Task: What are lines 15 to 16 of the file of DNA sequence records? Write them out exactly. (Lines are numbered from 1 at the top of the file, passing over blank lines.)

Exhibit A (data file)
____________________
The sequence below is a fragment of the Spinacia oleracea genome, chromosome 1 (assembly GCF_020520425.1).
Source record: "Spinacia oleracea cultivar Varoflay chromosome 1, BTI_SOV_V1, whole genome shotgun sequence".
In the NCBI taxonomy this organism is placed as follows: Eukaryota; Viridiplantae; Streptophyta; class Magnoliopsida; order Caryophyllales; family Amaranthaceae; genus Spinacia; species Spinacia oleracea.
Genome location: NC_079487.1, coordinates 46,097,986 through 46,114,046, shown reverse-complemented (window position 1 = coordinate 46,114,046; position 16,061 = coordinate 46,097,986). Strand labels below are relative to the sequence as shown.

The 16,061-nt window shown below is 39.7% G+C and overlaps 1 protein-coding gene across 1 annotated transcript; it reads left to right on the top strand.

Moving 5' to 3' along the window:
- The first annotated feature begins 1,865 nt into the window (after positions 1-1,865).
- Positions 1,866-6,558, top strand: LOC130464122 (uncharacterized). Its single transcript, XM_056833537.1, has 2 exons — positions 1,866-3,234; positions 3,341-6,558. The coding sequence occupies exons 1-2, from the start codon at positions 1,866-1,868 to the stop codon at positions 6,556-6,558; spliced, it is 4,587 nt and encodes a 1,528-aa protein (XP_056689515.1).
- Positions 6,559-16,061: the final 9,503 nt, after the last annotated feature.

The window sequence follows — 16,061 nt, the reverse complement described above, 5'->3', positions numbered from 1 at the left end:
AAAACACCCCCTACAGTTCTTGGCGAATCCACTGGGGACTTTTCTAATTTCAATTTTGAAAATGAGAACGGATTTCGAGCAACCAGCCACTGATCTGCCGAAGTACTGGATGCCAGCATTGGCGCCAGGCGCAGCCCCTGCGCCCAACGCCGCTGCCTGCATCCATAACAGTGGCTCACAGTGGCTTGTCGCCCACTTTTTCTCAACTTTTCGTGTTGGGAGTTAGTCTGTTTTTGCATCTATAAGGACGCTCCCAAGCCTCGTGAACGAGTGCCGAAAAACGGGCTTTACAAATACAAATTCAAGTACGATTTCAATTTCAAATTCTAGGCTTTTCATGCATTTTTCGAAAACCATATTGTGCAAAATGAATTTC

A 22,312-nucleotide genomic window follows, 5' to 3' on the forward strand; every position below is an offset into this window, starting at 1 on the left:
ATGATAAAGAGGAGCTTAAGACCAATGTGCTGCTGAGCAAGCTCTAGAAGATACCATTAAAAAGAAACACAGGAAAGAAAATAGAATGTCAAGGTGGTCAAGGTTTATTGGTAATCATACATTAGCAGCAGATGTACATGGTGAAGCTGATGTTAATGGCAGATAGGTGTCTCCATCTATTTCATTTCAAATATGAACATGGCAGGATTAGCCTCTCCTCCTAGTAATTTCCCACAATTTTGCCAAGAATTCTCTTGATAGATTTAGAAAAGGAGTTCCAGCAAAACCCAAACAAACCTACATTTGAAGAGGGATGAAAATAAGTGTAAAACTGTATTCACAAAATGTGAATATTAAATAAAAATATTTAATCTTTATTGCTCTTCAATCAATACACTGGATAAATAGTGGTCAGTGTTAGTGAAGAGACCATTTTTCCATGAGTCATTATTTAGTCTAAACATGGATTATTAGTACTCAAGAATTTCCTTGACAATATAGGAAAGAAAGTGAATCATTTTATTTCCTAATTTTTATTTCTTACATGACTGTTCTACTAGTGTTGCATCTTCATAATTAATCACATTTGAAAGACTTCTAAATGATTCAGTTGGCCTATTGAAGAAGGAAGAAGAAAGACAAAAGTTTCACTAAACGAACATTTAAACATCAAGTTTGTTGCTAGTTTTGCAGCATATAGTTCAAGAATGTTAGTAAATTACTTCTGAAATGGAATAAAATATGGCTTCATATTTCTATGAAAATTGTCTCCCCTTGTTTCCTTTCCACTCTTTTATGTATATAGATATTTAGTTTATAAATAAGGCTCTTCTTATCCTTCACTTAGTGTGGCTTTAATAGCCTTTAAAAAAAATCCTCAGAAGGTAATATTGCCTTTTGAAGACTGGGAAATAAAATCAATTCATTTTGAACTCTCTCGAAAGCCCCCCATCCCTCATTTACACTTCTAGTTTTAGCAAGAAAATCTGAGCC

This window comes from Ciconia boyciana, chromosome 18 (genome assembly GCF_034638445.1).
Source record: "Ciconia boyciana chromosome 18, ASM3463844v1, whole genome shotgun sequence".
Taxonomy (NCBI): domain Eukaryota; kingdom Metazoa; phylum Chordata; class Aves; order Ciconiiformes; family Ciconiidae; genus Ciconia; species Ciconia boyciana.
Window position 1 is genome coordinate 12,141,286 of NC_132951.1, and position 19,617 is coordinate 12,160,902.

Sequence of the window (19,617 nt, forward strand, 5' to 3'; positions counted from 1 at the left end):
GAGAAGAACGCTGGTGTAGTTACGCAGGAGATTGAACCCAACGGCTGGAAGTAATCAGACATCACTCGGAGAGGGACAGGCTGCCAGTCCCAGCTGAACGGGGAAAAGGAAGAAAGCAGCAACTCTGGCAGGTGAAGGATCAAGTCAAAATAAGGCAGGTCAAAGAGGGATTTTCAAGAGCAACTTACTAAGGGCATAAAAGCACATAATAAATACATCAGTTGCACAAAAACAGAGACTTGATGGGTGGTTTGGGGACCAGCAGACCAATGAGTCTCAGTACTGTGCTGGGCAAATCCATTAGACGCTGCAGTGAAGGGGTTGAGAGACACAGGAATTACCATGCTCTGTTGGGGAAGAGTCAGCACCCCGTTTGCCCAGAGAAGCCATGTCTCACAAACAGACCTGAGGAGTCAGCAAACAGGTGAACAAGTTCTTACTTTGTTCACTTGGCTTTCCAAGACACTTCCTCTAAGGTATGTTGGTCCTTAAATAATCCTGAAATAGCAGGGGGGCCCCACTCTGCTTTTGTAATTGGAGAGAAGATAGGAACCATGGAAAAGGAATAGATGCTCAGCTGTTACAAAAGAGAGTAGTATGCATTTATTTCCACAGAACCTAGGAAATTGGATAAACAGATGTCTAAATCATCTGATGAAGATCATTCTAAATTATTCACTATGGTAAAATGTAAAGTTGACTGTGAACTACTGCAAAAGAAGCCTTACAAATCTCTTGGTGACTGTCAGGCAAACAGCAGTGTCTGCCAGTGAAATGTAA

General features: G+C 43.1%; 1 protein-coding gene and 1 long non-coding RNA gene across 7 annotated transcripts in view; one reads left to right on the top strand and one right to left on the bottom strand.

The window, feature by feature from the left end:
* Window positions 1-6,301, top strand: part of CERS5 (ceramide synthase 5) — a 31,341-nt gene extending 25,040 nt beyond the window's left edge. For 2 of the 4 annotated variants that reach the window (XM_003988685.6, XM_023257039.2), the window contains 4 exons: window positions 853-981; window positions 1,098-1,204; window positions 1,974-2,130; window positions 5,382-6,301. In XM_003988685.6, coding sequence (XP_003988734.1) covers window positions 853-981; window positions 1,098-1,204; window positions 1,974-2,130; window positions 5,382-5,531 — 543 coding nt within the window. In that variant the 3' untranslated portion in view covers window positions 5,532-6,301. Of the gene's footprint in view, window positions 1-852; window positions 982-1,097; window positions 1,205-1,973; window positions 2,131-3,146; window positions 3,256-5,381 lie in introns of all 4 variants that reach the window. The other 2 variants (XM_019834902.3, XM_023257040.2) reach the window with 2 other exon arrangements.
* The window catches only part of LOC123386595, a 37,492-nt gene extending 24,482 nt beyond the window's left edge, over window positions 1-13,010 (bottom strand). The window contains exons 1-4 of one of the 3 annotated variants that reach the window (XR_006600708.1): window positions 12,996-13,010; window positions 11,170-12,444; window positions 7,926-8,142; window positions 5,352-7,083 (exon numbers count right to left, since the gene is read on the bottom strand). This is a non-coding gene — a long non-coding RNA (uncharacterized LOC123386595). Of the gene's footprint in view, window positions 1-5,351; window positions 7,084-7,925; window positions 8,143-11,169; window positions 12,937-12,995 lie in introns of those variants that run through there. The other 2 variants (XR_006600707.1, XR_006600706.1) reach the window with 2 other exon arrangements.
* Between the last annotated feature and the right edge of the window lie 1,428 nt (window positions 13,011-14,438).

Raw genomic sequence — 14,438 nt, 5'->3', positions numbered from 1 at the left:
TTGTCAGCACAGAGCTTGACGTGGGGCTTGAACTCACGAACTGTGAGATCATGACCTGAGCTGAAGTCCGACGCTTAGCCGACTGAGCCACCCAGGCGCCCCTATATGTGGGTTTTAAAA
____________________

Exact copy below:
Source record: "Ciconia boyciana chromosome 18, ASM3463844v1, whole genome shotgun sequence".
Taxonomy (NCBI): domain Eukaryota; kingdom Metazoa; phylum Chordata; class Aves; order Ciconiiformes; family Ciconiidae; genus Ciconia; species Ciconia boyciana.